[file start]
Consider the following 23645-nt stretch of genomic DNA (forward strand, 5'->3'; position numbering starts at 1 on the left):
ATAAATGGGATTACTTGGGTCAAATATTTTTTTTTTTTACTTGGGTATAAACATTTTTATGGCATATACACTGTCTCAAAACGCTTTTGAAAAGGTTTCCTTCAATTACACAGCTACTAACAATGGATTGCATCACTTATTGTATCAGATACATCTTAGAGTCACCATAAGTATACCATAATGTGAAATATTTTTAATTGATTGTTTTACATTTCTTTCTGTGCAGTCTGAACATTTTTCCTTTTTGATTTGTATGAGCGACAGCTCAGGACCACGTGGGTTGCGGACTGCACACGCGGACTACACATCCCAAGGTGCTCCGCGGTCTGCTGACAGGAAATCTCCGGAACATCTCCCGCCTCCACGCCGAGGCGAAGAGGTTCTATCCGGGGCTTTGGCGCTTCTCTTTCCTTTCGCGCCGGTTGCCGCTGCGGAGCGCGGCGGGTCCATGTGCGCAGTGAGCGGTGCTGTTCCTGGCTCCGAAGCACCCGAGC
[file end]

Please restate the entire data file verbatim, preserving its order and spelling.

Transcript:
Consider the following 23645-nt stretch of genomic DNA (forward strand, 5'->3'; position numbering starts at 1 on the left):
ATAAATGGGATTACTTGGGTCAAATATTTTTTTTTTTTACTTGGGTATAAACATTTTTATGGCATATACACTGTCTCAAAACGCTTTTGAAAAGGTTTCCTTCAATTACACAGCTACTAACAATGGATTGCATCACTTATTGTATCAGATACATCTTAGAGTCACCATAAGTATACCATAATGTGAAATATTTTTAATTGATTGTTTTACATTTCTTTCTGTGCAGTCTGAACATTTTTCCTTTTTGATTTGTATGAGCGACAGCTCAGGACCACGTGGGTTGCGGACTGCACACGCGGACTACACATCCCAAGGTGCTCCGCGGTCTGCTGACAGGAAATCTCCGGAACATCTCCCGCCTCCACGCCGAGGCGAAGAGGTTCTATCCGGGGCTTTGGCGCTTCTCTTTCCTTTCGCGCCGGTTGCCGCTGCGGAGCGCGGCGGGTCCATGTGCGCAGTGAGCGGTGCTGTTCCTGGCTCCGAAGCACCCGAGC